Batman: Sins of the Father #1 variant cover

Review – Batman: Sins of the Father #1: Stand Alone From the TellTale Series

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Batman: Sins of the Father #1
Print cover. Image via DC Comics

Batman: Sins of the Father #1 – Christos Gage, Writer; Raffaele Ienco, Artist; Guy Major, Colorist


Ray – 7.5/10

Corrina: A Detective Story


Ray: The latest digital-first DC title, Batman: Sins of the Father #1 takes place between installments of the Batman: Telltale series, which has been acclaimed for its dark, twisty storytelling. The negative of that is that it’s taken the character and his world in some unfamiliar directions, and as such anyone who hasn’t played the most recent game is going to be a bit lost puzzling out exactly what’s going on in this series at times.

The first segment of the issue is sort of generic, as the death of Carmine Falcone has left a vacuum in Gotham’s crime scene, and now the Zucco clan and the Bertinelli clan are going to war to claim the open territory. Batman races in, delivering some dramatic Batmobile stunts and capturing a mobster while saving the life of multiple policemen. Batman’s stock has never been higher with the police than in this series, but Bruce Wayne’s status is something very different. That’s where the title comes in – the secrets of Thomas Wayne.

Outside of Scott Snyder’s take, Thomas Wayne has never exactly been a warm and fuzzy guy – he’s usually depicted as a rather stern father and an aggressive businessman, albeit one with some sense of ethics. Not here, as Bruce has recently found out that Thomas was in line with Carmine Falcone in a criminal enterprise at Arkham Asylum, experimenting on innocent people. Wayne Enterprises has been implicated in massive criminal activity, and the company is now being sued by an aggressive activist who aims to bankrupt it and claim the Wayne fortune in the names of the victims. Bruce refuses to declare bankruptcy, instead, he seeks to form a fair settlement, but before he can negotiate, the people who know the secrets of Thomas Wayne start to be gunned down – courtesy of Deadshot. It’s a bit of a mixed bag for the first issue’s plots, but there’s promise here.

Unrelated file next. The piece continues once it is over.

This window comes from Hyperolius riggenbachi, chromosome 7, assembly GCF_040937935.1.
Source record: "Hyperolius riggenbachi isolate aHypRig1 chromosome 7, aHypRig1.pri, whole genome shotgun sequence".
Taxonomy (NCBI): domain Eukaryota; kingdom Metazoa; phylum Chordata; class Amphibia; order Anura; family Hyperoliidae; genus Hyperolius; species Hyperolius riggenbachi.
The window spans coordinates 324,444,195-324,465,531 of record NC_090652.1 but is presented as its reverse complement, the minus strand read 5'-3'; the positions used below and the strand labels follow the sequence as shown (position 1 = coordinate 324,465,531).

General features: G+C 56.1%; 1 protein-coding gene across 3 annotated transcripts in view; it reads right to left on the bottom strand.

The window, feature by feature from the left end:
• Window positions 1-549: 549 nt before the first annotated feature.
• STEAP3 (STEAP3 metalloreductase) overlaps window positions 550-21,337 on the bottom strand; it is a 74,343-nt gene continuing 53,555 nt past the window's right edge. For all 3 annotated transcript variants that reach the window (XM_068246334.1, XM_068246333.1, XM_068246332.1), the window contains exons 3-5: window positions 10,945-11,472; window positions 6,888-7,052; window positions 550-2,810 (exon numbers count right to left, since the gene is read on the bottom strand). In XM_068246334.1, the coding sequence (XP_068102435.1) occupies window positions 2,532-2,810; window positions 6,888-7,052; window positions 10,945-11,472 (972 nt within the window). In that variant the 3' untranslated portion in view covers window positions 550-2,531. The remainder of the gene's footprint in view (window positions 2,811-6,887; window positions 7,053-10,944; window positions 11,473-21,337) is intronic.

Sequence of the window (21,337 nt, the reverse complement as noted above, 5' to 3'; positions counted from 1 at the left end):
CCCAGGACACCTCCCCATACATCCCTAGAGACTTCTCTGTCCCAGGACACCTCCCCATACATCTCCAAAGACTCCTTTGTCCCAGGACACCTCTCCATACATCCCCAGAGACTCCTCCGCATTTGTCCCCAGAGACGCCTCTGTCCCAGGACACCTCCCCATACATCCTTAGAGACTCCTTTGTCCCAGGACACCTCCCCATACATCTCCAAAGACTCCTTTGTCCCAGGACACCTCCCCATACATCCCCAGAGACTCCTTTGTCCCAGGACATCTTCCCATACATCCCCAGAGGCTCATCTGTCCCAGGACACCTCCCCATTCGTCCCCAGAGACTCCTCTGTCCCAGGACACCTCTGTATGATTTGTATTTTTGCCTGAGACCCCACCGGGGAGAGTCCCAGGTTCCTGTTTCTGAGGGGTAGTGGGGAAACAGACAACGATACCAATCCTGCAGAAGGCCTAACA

Batman: Sins of the Father #1 page 5
Taking on the mob. Image via DC Comics

Corrina: Batman: Sins of the Father #1 is in the vein of a classic Batman thriller/detective story, a back-to-basics approach to Batman that has him taking on the mob (not crazed supervillains) and unraveling a mystery at the same time, this one surrounding Thomas Wayne’s seemingly horrific experiments. Even Deadshot’s presence fits in this story, a non-powered villain whose skill is assassination.

Given the intense takes on Batman lately, especially with the Metal storyline, and Scott Snyder’s supposition that Gotham is somehow alive and feeds the yin and yang of the Batman and the Joker, Batman: Sins of the Father was a refreshing return to basics for me. I miss this Batman and I’m glad he’s appearing somewhere. I’m not thrilled that Thomas Wayne has become a villain (seemingly?) but I’m thrilled to see the emphasis on Bruce Wayne and Bruce’s desire to do right by his father’s victims. Too often, writers seem to believe Bruce Wayne is simply a front for the Batman identity but, to me, he’s another side of the character that needs to be on the page to fully understand Batman.

Recommended, especially for those wanting a solid out-of-continuity Batman story that doesn’t require them to buy fifty zillion comics or even the TellTale games.

Disclaimer: GeekDad received this comic for review purposes.

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